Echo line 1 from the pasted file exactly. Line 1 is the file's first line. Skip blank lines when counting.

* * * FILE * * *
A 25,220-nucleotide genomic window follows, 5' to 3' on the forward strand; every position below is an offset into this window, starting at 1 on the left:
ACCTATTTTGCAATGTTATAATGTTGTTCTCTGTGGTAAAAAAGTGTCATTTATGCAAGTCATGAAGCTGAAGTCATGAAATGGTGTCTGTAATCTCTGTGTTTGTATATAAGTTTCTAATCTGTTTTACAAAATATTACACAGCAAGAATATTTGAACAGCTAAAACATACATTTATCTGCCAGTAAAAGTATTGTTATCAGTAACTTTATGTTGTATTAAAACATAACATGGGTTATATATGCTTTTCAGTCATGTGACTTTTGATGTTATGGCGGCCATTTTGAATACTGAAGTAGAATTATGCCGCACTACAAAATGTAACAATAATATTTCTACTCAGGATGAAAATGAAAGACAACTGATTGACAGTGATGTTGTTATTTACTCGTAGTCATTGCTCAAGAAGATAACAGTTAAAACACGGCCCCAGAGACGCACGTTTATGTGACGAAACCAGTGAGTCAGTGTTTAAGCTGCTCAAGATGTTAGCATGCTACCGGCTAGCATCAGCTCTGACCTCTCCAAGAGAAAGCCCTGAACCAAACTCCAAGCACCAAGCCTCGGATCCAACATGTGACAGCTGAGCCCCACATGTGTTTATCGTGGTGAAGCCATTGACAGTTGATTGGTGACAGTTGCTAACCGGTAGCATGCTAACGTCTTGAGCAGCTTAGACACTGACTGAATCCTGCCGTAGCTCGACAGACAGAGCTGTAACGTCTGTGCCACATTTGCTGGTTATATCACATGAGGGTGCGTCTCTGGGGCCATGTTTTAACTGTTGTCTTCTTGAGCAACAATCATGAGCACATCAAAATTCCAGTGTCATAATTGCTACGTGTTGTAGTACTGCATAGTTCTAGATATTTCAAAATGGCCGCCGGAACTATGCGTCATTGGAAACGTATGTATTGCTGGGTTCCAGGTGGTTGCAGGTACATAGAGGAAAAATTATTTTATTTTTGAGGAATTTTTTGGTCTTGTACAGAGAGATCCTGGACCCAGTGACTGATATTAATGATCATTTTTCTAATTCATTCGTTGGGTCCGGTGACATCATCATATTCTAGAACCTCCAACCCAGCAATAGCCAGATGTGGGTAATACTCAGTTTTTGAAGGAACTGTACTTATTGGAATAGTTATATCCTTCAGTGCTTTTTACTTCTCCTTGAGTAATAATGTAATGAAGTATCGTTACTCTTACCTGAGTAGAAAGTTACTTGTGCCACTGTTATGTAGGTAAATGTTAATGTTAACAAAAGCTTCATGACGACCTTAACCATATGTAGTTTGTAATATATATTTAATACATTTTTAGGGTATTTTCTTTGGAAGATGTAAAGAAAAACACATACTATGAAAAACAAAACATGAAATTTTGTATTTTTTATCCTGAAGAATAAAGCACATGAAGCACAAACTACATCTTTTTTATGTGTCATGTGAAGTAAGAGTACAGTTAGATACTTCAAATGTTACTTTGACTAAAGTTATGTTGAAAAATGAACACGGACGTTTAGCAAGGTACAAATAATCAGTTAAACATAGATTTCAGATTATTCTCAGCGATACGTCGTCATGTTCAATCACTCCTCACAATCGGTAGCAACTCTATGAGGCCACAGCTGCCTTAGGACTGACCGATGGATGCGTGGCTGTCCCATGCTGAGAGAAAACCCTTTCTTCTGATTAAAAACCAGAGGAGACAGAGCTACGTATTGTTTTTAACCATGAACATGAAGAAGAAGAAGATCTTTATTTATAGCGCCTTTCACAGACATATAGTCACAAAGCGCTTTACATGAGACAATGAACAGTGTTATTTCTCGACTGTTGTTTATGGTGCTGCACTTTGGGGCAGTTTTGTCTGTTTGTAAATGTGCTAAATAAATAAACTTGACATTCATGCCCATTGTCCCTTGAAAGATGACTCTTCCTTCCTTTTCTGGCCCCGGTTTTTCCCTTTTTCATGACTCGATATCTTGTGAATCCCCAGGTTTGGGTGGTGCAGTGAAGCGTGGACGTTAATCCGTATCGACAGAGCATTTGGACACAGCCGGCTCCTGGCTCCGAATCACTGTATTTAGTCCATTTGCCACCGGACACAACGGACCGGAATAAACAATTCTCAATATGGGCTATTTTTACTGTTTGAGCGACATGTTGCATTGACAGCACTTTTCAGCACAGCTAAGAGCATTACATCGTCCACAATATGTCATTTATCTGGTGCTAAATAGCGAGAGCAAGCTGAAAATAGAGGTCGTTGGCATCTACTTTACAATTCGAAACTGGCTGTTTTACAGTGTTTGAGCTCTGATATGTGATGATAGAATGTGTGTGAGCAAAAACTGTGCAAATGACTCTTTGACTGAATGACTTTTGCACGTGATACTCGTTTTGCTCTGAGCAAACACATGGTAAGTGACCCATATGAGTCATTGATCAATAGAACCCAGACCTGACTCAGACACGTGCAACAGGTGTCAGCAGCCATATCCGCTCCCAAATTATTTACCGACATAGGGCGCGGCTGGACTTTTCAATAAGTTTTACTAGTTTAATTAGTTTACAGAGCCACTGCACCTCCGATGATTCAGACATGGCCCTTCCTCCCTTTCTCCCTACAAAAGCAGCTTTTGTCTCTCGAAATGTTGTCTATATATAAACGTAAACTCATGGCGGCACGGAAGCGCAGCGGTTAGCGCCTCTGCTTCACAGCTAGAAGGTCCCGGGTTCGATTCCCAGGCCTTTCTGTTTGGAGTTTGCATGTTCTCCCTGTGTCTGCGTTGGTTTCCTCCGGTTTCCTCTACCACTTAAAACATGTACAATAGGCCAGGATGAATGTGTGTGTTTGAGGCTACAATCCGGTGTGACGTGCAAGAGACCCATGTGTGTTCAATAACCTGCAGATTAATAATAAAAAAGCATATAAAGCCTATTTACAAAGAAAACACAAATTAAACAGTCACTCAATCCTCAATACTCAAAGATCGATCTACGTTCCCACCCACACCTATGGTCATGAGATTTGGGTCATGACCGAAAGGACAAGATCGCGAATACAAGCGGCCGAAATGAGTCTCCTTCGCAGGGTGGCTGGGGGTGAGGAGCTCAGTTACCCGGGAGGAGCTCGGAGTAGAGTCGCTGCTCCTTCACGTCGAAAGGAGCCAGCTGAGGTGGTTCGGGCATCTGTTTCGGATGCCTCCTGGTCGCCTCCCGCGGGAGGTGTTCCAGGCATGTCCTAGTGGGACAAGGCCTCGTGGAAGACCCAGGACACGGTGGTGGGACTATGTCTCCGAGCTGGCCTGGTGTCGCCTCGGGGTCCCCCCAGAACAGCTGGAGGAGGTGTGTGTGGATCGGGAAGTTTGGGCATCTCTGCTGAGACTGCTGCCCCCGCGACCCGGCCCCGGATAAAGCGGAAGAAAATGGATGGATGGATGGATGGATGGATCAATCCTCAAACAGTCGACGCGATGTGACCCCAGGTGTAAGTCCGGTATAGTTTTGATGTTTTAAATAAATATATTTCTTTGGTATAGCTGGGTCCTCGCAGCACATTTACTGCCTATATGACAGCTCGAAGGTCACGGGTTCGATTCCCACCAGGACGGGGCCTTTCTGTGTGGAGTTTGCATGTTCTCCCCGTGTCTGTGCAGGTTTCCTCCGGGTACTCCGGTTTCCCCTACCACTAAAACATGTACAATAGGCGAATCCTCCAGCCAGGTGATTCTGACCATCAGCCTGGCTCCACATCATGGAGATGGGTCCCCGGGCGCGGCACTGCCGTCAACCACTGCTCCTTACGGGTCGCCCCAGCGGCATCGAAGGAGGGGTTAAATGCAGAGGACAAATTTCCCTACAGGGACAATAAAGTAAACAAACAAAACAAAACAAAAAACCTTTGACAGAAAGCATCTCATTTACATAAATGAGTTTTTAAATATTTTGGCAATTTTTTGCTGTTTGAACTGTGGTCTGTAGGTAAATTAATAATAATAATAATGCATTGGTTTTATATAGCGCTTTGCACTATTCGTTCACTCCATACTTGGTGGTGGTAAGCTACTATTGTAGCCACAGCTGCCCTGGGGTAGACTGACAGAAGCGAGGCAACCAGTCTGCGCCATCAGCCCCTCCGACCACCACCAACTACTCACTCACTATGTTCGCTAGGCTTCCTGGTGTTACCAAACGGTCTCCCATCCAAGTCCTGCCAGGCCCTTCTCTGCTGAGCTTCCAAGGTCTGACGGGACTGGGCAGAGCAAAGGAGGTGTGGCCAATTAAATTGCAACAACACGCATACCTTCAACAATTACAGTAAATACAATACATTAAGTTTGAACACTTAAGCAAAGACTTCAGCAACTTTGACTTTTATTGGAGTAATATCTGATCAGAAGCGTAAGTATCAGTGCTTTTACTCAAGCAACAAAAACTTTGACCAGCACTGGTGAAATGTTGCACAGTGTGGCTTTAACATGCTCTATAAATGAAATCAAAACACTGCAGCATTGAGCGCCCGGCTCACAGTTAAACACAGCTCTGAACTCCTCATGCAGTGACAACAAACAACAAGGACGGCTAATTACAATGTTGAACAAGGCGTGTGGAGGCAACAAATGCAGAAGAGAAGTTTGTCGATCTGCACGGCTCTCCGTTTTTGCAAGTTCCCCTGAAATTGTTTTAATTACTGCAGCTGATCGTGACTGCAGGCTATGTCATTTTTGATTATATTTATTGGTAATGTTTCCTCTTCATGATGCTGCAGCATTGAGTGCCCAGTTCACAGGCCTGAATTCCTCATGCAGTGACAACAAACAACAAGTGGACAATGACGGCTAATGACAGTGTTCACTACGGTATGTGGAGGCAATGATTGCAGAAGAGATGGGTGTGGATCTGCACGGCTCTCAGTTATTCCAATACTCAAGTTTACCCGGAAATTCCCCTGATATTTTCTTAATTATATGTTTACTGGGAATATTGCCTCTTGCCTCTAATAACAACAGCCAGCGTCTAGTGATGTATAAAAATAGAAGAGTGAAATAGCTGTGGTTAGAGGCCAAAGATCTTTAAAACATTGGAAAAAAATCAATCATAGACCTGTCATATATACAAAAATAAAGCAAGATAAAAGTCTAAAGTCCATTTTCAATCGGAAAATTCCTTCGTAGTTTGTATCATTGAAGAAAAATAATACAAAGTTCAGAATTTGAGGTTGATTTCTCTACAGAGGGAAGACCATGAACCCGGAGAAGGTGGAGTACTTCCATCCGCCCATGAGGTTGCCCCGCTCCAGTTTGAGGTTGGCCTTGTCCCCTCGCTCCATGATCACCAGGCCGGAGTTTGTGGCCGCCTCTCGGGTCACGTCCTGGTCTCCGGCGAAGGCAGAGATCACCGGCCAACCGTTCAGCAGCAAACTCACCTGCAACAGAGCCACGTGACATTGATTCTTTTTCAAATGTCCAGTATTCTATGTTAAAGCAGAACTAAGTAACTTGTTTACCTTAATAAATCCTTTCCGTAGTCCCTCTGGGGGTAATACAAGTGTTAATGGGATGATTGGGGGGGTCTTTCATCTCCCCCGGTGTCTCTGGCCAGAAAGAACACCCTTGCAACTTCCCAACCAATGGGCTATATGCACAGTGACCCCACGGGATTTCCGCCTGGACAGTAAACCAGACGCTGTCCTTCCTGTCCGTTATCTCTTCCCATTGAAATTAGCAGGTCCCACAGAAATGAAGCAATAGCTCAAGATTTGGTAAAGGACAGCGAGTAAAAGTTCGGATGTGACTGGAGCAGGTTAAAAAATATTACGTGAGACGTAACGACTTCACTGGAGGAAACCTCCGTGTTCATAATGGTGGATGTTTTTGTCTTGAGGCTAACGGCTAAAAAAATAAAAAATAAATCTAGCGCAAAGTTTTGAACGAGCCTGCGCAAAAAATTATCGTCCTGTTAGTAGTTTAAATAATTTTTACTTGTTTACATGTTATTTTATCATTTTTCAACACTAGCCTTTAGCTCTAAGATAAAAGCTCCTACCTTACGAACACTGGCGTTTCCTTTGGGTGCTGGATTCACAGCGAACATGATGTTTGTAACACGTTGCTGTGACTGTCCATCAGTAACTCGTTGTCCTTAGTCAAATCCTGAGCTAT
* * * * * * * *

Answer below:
A 25,220-nucleotide genomic window follows, 5' to 3' on the forward strand; every position below is an offset into this window, starting at 1 on the left: